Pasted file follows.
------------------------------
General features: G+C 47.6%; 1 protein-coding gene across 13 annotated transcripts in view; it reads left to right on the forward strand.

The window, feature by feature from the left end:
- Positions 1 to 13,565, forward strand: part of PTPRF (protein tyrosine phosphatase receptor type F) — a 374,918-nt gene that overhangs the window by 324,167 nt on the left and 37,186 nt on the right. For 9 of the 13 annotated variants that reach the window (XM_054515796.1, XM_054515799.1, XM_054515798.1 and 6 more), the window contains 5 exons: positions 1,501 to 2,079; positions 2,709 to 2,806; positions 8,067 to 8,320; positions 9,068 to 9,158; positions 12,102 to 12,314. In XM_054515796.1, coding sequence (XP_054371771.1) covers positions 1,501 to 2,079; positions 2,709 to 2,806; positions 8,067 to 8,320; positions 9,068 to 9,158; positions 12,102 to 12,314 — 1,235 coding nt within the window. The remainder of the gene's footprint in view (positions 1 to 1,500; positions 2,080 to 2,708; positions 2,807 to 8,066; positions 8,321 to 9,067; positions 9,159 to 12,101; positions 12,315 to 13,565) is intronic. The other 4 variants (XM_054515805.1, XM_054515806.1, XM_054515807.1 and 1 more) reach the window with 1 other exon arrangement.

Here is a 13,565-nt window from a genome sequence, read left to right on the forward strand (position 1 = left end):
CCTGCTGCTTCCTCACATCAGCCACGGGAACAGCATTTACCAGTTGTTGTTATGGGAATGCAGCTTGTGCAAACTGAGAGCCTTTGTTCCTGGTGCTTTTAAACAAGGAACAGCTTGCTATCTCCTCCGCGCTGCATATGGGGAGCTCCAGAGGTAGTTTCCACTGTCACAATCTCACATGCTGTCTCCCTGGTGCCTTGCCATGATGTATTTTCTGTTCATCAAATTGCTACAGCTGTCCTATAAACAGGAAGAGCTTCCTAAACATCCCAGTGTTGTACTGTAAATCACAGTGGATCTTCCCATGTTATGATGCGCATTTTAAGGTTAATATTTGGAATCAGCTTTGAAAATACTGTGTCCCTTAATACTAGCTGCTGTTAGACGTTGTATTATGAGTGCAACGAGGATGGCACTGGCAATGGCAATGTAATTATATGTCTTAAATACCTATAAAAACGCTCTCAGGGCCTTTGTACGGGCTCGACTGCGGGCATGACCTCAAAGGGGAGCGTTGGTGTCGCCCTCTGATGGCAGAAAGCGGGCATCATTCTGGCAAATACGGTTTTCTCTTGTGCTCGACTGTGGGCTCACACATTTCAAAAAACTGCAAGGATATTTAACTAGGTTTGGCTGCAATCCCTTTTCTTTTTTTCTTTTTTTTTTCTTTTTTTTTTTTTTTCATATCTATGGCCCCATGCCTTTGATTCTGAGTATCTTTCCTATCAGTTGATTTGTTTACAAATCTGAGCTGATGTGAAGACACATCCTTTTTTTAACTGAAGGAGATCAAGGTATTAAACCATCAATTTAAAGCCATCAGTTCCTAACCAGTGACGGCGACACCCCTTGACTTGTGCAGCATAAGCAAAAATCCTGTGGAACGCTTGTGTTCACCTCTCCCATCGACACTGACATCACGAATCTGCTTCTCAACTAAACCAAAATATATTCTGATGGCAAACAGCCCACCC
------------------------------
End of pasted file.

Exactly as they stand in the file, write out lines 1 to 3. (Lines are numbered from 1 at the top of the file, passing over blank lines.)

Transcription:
General features: G+C 47.6%; 1 protein-coding gene across 13 annotated transcripts in view; it reads left to right on the forward strand.

The window, feature by feature from the left end:
- Positions 1 to 13,565, forward strand: part of PTPRF (protein tyrosine phosphatase receptor type F) — a 374,918-nt gene that overhangs the window by 324,167 nt on the left and 37,186 nt on the right. For 9 of the 13 annotated variants that reach the window (XM_054515796.1, XM_054515799.1, XM_054515798.1 and 6 more), the window contains 5 exons: positions 1,501 to 2,079; positions 2,709 to 2,806; positions 8,067 to 8,320; positions 9,068 to 9,158; positions 12,102 to 12,314. In XM_054515796.1, coding sequence (XP_054371771.1) covers positions 1,501 to 2,079; positions 2,709 to 2,806; positions 8,067 to 8,320; positions 9,068 to 9,158; positions 12,102 to 12,314 — 1,235 coding nt within the window. The remainder of the gene's footprint in view (positions 1 to 1,500; positions 2,080 to 2,708; positions 2,807 to 8,066; positions 8,321 to 9,067; positions 9,159 to 12,101; positions 12,315 to 13,565) is intronic. The other 4 variants (XM_054515805.1, XM_054515806.1, XM_054515807.1 and 1 more) reach the window with 1 other exon arrangement.